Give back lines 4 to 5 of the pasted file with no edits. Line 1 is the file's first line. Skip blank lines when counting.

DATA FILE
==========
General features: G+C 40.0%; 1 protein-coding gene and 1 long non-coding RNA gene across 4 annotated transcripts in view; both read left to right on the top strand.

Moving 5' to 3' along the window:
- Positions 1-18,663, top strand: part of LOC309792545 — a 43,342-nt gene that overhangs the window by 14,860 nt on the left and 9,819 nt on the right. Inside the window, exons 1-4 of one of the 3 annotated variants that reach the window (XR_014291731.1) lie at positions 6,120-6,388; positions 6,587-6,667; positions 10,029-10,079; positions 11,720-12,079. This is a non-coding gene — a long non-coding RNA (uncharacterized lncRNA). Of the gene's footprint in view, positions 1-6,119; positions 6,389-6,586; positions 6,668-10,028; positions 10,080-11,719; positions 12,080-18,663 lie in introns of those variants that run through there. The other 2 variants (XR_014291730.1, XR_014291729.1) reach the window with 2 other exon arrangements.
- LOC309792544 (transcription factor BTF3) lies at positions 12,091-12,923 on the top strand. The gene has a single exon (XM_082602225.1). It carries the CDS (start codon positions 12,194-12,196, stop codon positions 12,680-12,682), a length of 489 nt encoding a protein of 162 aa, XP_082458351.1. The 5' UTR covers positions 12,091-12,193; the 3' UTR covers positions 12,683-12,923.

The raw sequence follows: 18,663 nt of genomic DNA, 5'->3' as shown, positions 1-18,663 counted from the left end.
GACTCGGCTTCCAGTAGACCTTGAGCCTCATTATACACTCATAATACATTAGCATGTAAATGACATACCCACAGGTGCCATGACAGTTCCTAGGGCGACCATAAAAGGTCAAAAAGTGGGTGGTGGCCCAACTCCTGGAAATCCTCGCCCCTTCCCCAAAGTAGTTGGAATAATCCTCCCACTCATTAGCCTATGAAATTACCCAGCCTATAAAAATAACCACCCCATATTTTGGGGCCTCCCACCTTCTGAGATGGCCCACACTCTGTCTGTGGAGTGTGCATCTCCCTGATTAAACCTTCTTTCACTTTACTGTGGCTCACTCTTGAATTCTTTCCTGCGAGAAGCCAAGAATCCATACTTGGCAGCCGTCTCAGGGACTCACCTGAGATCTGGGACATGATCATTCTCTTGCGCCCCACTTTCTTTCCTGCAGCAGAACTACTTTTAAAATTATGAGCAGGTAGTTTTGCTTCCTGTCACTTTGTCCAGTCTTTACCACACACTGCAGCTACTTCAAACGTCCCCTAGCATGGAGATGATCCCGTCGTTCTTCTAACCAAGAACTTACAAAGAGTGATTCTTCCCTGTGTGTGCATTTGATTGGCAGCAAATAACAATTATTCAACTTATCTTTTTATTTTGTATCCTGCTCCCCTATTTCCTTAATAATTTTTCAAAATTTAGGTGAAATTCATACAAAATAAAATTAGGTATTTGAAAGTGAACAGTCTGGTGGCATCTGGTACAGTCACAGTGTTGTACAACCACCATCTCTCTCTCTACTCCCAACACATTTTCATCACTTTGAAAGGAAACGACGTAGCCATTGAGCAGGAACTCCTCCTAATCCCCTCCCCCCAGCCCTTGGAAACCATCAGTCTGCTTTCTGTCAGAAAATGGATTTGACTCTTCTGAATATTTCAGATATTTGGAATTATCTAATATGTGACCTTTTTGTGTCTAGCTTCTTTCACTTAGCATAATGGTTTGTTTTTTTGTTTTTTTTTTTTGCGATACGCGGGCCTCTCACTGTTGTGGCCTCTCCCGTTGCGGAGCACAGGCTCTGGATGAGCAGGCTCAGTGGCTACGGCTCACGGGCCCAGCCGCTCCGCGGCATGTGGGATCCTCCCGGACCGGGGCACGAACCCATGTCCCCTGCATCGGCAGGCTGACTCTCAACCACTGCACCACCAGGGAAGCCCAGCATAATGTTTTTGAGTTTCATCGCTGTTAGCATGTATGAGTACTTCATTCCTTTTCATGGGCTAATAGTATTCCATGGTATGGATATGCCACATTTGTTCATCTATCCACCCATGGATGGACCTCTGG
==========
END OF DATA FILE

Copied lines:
- LOC309792544 (transcription factor BTF3) lies at positions 12,091-12,923 on the top strand. The gene has a single exon (XM_082602225.1). It carries the CDS (start codon positions 12,194-12,196, stop codon positions 12,680-12,682), a length of 489 nt encoding a protein of 162 aa, XP_082458351.1. The 5' UTR covers positions 12,091-12,193; the 3' UTR covers positions 12,683-12,923.

The raw sequence follows: 18,663 nt of genomic DNA, 5'->3' as shown, positions 1-18,663 counted from the left end.